Barksdale’s 2nd Munitions Squadron decommissions last Conventional Air Launch Cruise Missiles
BAFB, La. (KSLA) - It was a historic day on Barksdale Air Force Base on Thursday, Dec. 9. The 2nd Munitions Squadron hosted a decommissioning event of the last two Conventional Air Launch Cruise Missiles (AGM-86C) assigned to an Operational Air Force Unit.
These missiles were flown as part of the strike package for Operation Senior Surprise “Secret Squirrel” on Jan 16, 1991. This was the first use of conventional cruise missiles in war time, and the event remained classified until Jan 16, 1992.
Base leadership and airmen were joined by members of the flight crew who executed the 1991 mission.
“It was a really cool thing to be on what I like to call the bookends,” said Warran Ward, retired Air Force Col. and co-pilot on Operation Senior Surprise. “On the left bookend we were able to see this weapon enter the operational inventory and it was neat to come out, be honored, and watch it retire.”
The decommissioning of the last two CALCMs was years in the making according to Senior Master Sgt. Daniel Abrams-Trust, 2nd Munitions Squadron cruise missile flight chief.
“The process started in 2016 when we had to change the NDAA, the National Defense Authorization Act, to allow us to demill this weapon,” Abrams-Trust said. “After we got that changed, we went after funding and the process involved a lot of different agencies. We then came up with the plan on how to recoup parts for other missiles and where to find efficiencies. We found those efficiencies here on Barksdale, about $12-$14 million worth, and executed a two year project in 12 months using our technicians here and new innovative techniques. From here these missiles will go to Oklahoma, they will be taken apart, the warheads will be detonated, and then they will be retired.”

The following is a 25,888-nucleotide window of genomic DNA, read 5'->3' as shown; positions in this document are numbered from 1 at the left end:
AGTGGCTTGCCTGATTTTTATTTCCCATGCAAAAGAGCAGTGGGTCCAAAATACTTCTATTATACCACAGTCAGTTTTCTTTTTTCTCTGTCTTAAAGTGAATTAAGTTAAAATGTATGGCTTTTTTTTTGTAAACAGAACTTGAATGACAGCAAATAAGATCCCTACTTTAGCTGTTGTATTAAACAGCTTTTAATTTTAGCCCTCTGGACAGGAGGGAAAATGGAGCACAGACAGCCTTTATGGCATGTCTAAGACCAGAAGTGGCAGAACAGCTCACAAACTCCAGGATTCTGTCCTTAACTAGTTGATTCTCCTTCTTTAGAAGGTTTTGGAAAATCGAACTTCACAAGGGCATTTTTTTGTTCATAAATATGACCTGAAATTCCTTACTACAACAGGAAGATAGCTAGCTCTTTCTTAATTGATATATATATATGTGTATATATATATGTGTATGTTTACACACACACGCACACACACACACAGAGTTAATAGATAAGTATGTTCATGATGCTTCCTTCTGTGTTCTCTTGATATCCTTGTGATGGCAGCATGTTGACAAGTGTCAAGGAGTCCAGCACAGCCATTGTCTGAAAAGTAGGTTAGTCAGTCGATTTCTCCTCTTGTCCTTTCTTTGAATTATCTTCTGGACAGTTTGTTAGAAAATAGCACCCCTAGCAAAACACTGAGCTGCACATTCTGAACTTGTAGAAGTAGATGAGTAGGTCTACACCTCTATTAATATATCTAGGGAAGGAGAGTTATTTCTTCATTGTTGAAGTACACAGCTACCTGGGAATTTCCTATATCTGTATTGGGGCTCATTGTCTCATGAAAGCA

Abrams-Trust began working on the CALCMs in 1998.
“When I started working on them they were brand new,” Abrams-Trust said. “There were very few of them and we used them quite often. It was the premiere stand-off conventional weapon. There was nothing like it in terms of range and capabilities. It was very useful to have. We used them in Desert Storm. When I came around we used them in Desert Fox. We transitioned into other threat areas, such as Bosnia, did some modifications and for the better part of two decades, it was the conventional weapon. To be a part of the beginning of it and then putting them to bed, I didn’t anticipate to see it happening. It was bittersweet, but I know this was the necessary step to get us to the next generation of missiles.”
As the era of Conventional Air Launch Cruise Missiles comes to a close, the Operation Senior Surprise flight crew say it’s a sign there’s better things to come.
“It’s a great weapon and it’s done great things, but they’re doing missions with things that are replacing it, like long range stand off missile, even new capabilities for the Airmen who follow us,” Russ Mathers, co-pilot of the “Secret Squirrel” mission, said. “We are proud of that.”
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